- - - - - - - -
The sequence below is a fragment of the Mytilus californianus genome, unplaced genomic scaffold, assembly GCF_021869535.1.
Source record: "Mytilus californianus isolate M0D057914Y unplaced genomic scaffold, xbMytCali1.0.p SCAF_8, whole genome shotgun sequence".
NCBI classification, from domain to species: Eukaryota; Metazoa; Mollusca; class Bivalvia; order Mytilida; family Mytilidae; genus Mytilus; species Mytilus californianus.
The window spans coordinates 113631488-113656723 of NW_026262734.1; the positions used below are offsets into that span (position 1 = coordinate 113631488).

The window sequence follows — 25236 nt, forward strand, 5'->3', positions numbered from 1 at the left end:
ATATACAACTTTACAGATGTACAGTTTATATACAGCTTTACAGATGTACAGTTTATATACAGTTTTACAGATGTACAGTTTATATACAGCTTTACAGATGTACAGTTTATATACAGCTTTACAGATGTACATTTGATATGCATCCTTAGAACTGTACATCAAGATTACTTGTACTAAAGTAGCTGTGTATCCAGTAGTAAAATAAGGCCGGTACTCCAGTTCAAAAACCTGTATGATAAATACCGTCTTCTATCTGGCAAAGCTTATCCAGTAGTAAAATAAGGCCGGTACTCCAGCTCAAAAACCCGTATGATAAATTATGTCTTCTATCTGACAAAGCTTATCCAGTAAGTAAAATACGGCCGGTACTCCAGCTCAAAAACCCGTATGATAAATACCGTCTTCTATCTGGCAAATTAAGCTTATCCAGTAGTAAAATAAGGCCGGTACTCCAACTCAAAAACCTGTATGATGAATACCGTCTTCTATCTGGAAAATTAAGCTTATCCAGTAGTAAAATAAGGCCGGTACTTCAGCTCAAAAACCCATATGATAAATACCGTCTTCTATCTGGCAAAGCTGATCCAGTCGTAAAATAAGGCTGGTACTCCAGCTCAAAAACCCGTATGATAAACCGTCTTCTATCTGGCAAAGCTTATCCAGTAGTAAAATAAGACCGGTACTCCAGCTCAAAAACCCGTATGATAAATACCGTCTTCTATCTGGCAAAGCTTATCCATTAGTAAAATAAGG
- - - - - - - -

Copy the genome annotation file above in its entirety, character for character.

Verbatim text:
The sequence below is a fragment of the Mytilus californianus genome, unplaced genomic scaffold, assembly GCF_021869535.1.
Source record: "Mytilus californianus isolate M0D057914Y unplaced genomic scaffold, xbMytCali1.0.p SCAF_8, whole genome shotgun sequence".
NCBI classification, from domain to species: Eukaryota; Metazoa; Mollusca; class Bivalvia; order Mytilida; family Mytilidae; genus Mytilus; species Mytilus californianus.
The window spans coordinates 113631488-113656723 of NW_026262734.1; the positions used below are offsets into that span (position 1 = coordinate 113631488).

The window sequence follows — 25236 nt, forward strand, 5'->3', positions numbered from 1 at the left end:
ATATACAACTTTACAGATGTACAGTTTATATACAGCTTTACAGATGTACAGTTTATATACAGTTTTACAGATGTACAGTTTATATACAGCTTTACAGATGTACAGTTTATATACAGCTTTACAGATGTACATTTGATATGCATCCTTAGAACTGTACATCAAGATTACTTGTACTAAAGTAGCTGTGTATCCAGTAGTAAAATAAGGCCGGTACTCCAGTTCAAAAACCTGTATGATAAATACCGTCTTCTATCTGGCAAAGCTTATCCAGTAGTAAAATAAGGCCGGTACTCCAGCTCAAAAACCCGTATGATAAATTATGTCTTCTATCTGACAAAGCTTATCCAGTAAGTAAAATACGGCCGGTACTCCAGCTCAAAAACCCGTATGATAAATACCGTCTTCTATCTGGCAAATTAAGCTTATCCAGTAGTAAAATAAGGCCGGTACTCCAACTCAAAAACCTGTATGATGAATACCGTCTTCTATCTGGAAAATTAAGCTTATCCAGTAGTAAAATAAGGCCGGTACTTCAGCTCAAAAACCCATATGATAAATACCGTCTTCTATCTGGCAAAGCTGATCCAGTCGTAAAATAAGGCTGGTACTCCAGCTCAAAAACCCGTATGATAAACCGTCTTCTATCTGGCAAAGCTTATCCAGTAGTAAAATAAGACCGGTACTCCAGCTCAAAAACCCGTATGATAAATACCGTCTTCTATCTGGCAAAGCTTATCCATTAGTAAAATAAGG